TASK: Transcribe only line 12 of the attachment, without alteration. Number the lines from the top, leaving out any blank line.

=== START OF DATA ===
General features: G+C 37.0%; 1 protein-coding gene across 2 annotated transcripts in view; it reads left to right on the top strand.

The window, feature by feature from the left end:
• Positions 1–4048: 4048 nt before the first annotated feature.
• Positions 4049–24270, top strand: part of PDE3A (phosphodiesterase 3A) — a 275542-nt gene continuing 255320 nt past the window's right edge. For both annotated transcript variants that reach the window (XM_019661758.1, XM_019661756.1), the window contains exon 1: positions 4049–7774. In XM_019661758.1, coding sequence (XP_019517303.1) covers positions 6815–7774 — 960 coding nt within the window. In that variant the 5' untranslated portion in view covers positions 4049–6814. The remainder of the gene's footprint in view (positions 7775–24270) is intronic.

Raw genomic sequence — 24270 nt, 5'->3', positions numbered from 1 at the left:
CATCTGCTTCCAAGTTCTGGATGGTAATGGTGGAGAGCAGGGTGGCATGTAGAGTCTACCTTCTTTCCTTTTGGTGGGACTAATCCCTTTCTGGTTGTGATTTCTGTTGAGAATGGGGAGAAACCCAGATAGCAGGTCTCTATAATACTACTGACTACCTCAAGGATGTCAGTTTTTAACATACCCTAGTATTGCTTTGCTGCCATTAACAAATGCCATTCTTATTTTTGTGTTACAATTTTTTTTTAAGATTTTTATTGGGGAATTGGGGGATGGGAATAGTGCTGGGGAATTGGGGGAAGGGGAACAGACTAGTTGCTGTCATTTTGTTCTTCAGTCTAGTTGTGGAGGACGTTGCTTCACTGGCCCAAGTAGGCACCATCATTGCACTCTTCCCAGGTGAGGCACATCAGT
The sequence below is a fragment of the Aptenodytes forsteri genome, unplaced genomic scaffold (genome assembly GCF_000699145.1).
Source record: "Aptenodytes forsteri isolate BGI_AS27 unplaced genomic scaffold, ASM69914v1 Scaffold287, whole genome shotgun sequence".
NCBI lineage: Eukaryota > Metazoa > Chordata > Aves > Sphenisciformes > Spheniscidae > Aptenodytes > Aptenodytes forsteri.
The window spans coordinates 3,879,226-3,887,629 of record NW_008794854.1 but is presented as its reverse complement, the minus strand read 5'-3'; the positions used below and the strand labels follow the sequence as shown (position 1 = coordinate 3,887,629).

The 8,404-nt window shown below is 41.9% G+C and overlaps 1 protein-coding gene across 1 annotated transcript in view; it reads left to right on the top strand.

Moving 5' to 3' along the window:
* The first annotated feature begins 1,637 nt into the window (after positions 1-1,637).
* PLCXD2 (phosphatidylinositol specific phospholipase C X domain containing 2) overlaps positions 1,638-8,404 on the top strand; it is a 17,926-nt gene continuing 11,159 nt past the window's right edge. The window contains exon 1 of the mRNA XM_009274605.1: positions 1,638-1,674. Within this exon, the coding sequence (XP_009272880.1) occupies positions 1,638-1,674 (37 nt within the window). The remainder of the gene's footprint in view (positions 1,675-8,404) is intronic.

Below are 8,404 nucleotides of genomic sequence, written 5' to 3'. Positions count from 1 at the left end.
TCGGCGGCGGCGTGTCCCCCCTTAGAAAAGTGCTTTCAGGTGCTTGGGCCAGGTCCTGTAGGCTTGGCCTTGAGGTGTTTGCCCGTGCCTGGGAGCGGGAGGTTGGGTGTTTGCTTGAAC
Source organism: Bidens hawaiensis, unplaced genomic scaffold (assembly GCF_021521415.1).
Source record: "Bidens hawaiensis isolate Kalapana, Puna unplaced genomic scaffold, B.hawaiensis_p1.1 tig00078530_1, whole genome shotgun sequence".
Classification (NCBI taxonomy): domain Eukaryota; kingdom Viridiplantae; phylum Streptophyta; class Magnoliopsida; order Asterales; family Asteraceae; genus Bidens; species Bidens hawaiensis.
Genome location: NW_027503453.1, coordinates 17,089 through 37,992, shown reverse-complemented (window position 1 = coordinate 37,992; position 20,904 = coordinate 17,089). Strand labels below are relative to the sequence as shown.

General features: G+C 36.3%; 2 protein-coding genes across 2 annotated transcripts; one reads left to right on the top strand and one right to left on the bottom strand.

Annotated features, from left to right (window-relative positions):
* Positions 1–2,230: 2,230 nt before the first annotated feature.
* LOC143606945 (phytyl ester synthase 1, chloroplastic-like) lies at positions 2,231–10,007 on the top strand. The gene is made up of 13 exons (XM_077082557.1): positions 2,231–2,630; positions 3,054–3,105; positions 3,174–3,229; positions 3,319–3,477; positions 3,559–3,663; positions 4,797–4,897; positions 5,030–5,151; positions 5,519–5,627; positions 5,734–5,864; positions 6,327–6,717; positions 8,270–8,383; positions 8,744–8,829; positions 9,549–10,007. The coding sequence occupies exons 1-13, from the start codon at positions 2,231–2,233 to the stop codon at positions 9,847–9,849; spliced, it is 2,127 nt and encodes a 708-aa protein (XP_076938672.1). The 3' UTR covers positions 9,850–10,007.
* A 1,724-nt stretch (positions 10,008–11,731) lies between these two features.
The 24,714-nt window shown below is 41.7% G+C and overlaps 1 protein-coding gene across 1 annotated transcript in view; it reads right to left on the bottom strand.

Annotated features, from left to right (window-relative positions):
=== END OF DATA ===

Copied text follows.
Moving 5' to 3' along the window: